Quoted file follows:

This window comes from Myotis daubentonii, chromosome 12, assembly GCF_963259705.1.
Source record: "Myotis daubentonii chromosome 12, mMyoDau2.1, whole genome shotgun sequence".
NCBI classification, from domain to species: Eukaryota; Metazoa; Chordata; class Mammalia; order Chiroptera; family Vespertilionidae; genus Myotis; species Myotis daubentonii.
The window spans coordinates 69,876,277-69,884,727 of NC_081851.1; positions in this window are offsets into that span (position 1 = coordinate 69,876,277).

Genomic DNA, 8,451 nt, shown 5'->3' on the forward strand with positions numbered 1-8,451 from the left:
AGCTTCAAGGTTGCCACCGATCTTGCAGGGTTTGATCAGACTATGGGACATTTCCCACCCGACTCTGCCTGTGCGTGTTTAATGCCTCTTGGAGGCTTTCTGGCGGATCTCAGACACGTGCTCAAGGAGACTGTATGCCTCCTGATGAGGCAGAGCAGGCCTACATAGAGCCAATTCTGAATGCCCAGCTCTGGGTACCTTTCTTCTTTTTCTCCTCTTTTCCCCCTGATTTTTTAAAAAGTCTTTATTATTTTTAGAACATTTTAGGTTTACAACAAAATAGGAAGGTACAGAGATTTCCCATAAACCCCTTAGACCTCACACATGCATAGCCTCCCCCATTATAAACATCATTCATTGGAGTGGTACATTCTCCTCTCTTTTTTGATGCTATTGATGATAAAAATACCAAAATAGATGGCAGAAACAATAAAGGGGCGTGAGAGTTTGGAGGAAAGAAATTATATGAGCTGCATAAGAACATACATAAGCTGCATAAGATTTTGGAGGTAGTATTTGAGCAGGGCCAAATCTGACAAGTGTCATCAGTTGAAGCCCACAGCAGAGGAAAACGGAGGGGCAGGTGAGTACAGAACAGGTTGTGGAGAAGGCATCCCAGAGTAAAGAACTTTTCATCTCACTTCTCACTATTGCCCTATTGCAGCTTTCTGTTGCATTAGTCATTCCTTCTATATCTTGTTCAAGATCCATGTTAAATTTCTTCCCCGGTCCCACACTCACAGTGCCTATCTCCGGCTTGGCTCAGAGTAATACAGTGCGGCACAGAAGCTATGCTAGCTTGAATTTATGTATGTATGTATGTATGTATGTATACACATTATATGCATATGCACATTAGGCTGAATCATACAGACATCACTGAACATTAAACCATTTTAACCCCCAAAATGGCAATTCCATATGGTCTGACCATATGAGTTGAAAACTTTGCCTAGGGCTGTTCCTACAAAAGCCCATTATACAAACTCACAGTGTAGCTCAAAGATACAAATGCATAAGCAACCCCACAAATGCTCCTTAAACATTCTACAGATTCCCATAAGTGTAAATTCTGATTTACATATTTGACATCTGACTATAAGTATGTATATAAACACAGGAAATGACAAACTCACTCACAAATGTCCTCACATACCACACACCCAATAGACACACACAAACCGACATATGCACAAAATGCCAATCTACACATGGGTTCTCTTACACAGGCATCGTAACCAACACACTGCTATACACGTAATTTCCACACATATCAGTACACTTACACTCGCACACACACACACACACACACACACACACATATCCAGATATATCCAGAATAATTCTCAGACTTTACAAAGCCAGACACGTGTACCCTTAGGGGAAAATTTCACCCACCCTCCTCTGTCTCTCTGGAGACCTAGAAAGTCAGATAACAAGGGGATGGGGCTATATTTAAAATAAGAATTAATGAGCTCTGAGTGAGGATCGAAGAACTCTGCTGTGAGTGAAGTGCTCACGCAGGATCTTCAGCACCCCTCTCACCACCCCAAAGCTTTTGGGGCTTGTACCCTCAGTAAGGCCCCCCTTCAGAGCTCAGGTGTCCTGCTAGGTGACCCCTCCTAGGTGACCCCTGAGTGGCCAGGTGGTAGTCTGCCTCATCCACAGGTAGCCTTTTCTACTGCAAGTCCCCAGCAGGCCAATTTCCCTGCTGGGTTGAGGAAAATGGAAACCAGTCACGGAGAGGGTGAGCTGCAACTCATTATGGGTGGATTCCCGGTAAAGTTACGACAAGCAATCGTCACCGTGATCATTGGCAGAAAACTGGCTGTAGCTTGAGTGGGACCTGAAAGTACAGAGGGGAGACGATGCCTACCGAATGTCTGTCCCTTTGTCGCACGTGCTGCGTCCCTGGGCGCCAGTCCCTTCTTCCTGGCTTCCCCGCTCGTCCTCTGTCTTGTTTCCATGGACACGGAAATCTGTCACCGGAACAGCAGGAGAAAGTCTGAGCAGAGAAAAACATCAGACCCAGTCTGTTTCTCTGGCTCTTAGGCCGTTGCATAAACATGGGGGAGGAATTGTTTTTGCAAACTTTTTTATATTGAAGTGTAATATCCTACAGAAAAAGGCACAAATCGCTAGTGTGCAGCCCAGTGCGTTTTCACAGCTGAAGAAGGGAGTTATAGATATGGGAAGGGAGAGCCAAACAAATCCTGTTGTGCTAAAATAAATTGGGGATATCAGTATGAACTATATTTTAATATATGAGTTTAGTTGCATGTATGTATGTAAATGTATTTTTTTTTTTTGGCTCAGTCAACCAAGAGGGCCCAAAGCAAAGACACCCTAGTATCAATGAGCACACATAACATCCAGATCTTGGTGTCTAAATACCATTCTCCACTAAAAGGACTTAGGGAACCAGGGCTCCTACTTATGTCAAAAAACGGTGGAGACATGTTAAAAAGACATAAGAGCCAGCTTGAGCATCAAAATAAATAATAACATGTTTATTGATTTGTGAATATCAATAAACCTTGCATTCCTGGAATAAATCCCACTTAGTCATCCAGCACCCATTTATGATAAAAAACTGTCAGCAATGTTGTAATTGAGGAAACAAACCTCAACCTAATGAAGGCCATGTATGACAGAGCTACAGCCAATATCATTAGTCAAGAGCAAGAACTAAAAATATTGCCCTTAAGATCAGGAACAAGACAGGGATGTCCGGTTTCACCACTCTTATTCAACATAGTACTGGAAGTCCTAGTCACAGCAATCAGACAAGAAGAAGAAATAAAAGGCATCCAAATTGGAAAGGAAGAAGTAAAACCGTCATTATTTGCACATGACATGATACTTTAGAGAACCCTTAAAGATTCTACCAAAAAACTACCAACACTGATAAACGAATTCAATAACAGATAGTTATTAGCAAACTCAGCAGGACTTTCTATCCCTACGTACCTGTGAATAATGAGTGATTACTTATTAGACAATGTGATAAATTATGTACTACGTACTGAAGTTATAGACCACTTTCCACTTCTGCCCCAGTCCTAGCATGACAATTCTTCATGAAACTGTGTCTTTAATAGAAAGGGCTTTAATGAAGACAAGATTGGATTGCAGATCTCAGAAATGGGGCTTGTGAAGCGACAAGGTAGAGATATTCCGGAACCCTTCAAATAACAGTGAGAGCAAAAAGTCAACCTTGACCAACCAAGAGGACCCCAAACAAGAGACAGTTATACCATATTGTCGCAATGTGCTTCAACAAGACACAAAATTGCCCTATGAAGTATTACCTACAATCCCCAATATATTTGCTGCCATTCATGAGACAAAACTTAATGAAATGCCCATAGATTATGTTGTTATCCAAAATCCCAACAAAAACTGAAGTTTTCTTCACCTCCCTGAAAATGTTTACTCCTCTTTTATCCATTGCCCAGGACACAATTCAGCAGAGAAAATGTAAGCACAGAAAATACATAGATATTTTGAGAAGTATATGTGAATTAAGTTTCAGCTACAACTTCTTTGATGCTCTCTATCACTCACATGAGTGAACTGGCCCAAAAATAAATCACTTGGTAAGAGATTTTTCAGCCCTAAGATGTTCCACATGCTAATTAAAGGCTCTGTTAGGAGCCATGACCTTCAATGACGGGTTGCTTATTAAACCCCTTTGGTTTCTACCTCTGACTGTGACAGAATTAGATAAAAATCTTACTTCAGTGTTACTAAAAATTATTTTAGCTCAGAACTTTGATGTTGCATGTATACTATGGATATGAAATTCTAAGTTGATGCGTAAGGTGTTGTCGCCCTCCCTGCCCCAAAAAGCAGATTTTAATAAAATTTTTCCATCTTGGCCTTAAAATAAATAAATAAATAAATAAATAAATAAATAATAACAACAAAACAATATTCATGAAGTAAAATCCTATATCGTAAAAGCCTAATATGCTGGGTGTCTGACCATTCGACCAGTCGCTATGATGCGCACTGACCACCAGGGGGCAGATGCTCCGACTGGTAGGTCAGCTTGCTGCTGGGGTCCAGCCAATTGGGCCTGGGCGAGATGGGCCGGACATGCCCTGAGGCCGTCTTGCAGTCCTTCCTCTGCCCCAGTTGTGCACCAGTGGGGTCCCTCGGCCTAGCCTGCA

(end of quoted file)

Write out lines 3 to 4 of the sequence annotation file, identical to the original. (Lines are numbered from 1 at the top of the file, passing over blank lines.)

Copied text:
NCBI classification, from domain to species: Eukaryota; Metazoa; Chordata; class Mammalia; order Chiroptera; family Vespertilionidae; genus Myotis; species Myotis daubentonii.
The window spans coordinates 69,876,277-69,884,727 of NC_081851.1; positions in this window are offsets into that span (position 1 = coordinate 69,876,277).